5 Id.

6 Id., p. 229.

7 Id.. p. 232.

8 Derrick Moore, "Crimes Involving Moral Turpitude": Why the Void-For-Vagueness Argument is Still Available and Meritorious, 41 CORNELL INT’L L.J. 813, 816 (2008).

9 Id.

10 Id.

11 Effective September 1, 1901.

12 Now RULES OF COURT, Rule 138, Section 27.

13 ACT NO. 2711, Section 234, March 10, 1917.

14 ACT NO. 3613, Section 45, December 4, 1929.

15 COMMONWEALTH ACT No. 1, Section 57, December 21, 1935.

16 COMMONWEALTH ACT No. 473, Section 4, June 17, 1939.

17 COMMONWEALTH ACT No. 613, Section 29, August 26, 1940.


19 RULES OF COURT, Rule 138, Section 2.

20 BATAS PAMBANSA BLG. 337, Section 60, February 10, 1983; REPUBLIC ACT NO. 7160, Section 60, January 1, 1992.

21 BATAS PAMBANSA BLG. 881, Section 12, December 3, 1985; REPUBLIC ACT NO. 7160, Section 40, January 1, 1992.

22 41 Phil. 275, 276 (1920).

23 Dela Torre v. Commission on Elections, G.R. No. 121592, July 5, 1996, 258 SCRA 483, 487, citing Zari v. Flores, 94 SCRA 317, 323 (1979).

24 G.R. No. 561, April 27, 1967, 19 SCRA 815.

25 Cited in Rafael Christopher Yap, Bouncing Doctrine: Re-Examining the Supreme Court’s Pronouncements of Batas Pambansa Blg. 22 as a Crime of Moral Turpitude (2006), p. 13 (unpublished J.D. thesis, Ateneo de Manila University, on file with the Professional Schools Library, Ateneo de Manila University).

26 Supra note 8, p. 816.

27 Supra note 1, p. 235.

28 Supra note 8, p. 814.

29 G.R. No. 97239, May 12, 1993, 221 SCRA 760.

30 Nate Carter, Shocking The Conscience of Mankind: Using International Law To Define "Crimes Involving Moral Turpitude" In Immigration Law, 10 LEWIS & CLARK L. REV. 955, 959 (2006).

31 A similar concept is "obscenity," whose standards have been in continuous development in U.S. Supreme Court rulings. See Roth v. United States; Albert v. California, 354 U.S. 476 (1957); Miller v. California, 413 U.S. 15 (1973) and Paris Adult Theatre I v. Slaton, 413 U.S. 49 (1973). Only a decade after Roth, Justice Harlan observed that "[t]he subject of obscenity has produced a variety of views among the members of the Court unmatched in any other course of constitutional adjudication." As evidence, Justice Harlan noted that in the thirteen obscenity cases decided in the decade after Roth, there were "a total of 55 separate opinions among the Justices;" Geoffrey R. Stone et al., Constitutional Law, 1255, (1996 ed.) citing Interstate Circuit, Inc. v. Dallas, 390 U.S. 676, 704-705, 705 n.1 (1968) (Harlan, J., dissenting).

32 Supra note 30, p. 959.

33 Supra note 8, p. 813, citing Note, Crimes Involving Moral Turpitude, 43 HARV. L. REV. 117, 121 (1930).

34 Supra note 1, p. 242.

35 Supra note 25, pp. 20-21.

36 Supra note 22.

37 Id.

38 In Re Marcelino Lontok, 43 Phil. 293 (1922).

39 In Re Juan C. Isada, 60 Phil 915 (1934); Macarrubo v. Macarrubo, A.C. No. 6148, February 27, 2004, 424 SCRA 42 citing Laguitan v. Tinio, A.C. No. 3049, December 4, 1989, 179 SCRA 837.

40 In Re Atty. Tranquilino Rovero, 92 Phil. 128 (1952).

41 Mondano v. Silvosa, 97 Phil. 143 (1955).

42 In the Matter of Eduardo A. Abesamis, 102 Phil.1182 (1958).

43 In Re Dalmacio De Los Angeles, 106 Phil 1 (1959).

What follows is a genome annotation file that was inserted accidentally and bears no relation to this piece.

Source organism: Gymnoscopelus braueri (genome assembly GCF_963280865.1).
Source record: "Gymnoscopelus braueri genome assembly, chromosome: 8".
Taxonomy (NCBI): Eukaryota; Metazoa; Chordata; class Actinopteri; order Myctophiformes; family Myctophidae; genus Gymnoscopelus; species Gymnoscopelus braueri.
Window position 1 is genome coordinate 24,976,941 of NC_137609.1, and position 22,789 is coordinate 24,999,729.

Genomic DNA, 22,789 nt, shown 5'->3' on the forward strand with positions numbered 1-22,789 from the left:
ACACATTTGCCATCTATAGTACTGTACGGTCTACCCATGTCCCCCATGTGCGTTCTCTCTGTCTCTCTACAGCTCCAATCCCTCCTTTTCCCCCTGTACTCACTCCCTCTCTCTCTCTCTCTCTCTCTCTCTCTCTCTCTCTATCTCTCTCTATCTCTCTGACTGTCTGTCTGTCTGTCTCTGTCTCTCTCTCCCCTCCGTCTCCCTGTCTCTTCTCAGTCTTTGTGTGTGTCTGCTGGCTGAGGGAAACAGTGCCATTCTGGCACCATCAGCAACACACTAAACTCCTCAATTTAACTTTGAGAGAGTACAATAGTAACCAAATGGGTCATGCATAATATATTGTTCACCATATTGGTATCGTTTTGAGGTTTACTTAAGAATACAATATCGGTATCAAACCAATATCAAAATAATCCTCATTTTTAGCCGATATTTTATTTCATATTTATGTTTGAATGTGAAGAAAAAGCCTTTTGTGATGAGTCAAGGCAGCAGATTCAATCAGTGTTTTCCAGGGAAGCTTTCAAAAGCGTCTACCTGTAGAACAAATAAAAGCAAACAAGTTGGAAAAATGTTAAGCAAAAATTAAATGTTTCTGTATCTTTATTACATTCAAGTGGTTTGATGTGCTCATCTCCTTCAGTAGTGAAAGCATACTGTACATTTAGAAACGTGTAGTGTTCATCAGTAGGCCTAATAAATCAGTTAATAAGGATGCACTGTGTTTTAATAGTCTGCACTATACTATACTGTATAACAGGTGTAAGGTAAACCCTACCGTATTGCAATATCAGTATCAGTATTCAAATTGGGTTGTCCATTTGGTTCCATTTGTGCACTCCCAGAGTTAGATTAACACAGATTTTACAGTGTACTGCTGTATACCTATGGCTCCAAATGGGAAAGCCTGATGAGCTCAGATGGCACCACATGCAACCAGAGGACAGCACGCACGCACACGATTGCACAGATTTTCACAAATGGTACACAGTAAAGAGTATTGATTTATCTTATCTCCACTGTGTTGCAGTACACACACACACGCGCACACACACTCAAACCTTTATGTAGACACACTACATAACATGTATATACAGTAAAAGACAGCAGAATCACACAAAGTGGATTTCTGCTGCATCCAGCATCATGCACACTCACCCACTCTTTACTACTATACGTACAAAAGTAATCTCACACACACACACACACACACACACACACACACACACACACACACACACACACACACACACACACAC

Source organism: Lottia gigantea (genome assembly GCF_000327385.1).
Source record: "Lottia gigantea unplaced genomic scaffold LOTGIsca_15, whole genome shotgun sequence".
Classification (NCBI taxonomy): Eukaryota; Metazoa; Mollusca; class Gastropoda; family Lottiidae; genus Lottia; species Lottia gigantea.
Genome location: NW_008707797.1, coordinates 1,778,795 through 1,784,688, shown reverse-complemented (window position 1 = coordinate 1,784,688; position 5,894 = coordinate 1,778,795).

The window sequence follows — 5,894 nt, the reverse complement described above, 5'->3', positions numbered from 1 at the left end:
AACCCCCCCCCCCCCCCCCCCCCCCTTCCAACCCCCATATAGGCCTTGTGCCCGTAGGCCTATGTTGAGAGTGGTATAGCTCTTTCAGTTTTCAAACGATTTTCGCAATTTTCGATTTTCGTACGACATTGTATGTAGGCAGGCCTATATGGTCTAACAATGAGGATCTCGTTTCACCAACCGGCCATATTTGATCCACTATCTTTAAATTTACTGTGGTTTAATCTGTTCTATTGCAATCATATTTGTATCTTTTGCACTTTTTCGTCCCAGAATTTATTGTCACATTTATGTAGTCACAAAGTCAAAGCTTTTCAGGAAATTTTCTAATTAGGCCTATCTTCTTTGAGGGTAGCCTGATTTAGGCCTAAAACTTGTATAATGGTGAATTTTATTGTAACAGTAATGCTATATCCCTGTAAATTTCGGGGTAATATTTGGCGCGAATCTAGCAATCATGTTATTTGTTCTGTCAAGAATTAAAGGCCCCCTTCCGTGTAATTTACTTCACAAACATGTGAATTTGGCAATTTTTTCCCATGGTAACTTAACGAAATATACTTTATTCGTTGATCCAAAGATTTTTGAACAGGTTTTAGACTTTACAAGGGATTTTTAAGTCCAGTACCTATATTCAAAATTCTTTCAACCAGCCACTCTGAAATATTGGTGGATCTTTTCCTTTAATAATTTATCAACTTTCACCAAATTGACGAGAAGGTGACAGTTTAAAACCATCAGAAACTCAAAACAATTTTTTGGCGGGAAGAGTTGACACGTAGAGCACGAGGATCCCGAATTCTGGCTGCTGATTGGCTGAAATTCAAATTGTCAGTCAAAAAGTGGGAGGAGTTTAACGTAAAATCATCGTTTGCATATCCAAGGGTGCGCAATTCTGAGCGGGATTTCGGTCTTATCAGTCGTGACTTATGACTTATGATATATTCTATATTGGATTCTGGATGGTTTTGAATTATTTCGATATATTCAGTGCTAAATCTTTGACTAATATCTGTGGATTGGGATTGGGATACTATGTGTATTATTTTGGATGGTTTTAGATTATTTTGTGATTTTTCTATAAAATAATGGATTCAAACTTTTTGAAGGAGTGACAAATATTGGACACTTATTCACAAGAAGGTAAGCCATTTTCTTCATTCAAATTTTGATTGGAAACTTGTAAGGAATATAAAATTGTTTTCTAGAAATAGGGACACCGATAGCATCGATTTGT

44 Tak Ng v. Republic of the Philippines, 106 Phil. 727 (1959).

45 Paras v. Vailoces, Adm. Case No. 439, April 12, 1961, 1 SCRA 954.

46 Can v. Galing, G.R. No. L-54258, November 27, 1987, 155 SCRA 663 citing In Re Gutierrez, Adm. Case No. L-363, July 31, 1962, 5 SCRA 661.

47 In Re: Atty. Isidro P. Vinzon, Admin. Case No. 561, April 27, 1967, 19 SCRA 815.

48 Philippine Long Distance Telephone Company v. National Labor Relations Commission, G.R. No. L-63652 October 18, 1988, 166 SCRA 422.

49 Id.

50 People v. Tuanda, A.M. No. 3360, January 30, 1990, 181 SCRA 692; Paolo C. Villaber v. Commission on Elections, G.R. No.148326, November 15, 2001, 369 SCRA 126; Selwyn F. Lao v. Atty. Robert W. Medel, A.C. No. 5916, July 1, 2003, 405 SCRA 227.

51 University of the Philippines v. Civil Service Commission, G.R. No. 89454, April 20, 1992, 208 SCRA 174.

52 Betguen v. Masangcay, A.M. No. P-93-822, December 1, 1994, 238 SCRA 475.

53 Supra note 23 at 483.

54 Office of the Court Administrator v. Librado, A.M. No. P-94-1089, August 22, 1996, 260 SCRA 624.

55 People v. Sorrel, G.R. No. 119332, August 29, 1997, 278 SCRA 368.

56 Campilan v. Campilan Jr., A.M. No. MTJ-96-1100, April 24, 2002, 381 SCRA 494.

57 Magno v. Commission on Elections, G.R. No. 147904, October 4, 2002, 390 SCRA 495.

58 Soriano v. Dizon, A.C. No. 6792, January 25, 2006, 480 SCRA 1.

59 Adm. No. (2170-MC) P-1356, November 21, 1979, 94 SCRA 317, 323.

60 Supra note 25 at 21.

61 Id.

62 Ng Teng Lin v. Republic, 103 Phil. 484 (1959).

63 Court Administrator v. San Andres, A.M. No. P-89-345, May 31, 1991, 197 SCRA 704.

64 People v. Yambot, G.R. No. 120350, October 13, 2000, 343 SCRA 20.

65 Garcia v. De Vera, A.C. No. 6052, December 11, 2003, 418 SCRA 27.

66 Supra note 59.

67 1 I. & N. Dec. 59, 1941 WL 7913 (BIA).

68 Supra note 54.

69 Supra note 25, p. 23.

70 Supra note 59, p. 323.

71 Supra note 64.

72 Supra note 63.

73 Supra note 45.

74 Supra note 1, p. 228.

75 Supra note 23.

76 Supra note 50, p. 134.

77 Supra note 57.

78 G.R. No. L-18506, January 30, 1964, 10 SCRA 27.

79 Supra note 29.

80 Supra note 58.

81 Supra note 58, pp. 10-11.

82 Supra note 39.

83 Supra note 25, p. 24.

84 G.R. No. L-19852, July 29, 1968, 24 SCRA 206.

85 Id., pp. 245-246.

86 Supra note 22.

87 Supra note 58.

88 Supra note 67.

89 Ponencia, p. 9.

90 Id., p. 7.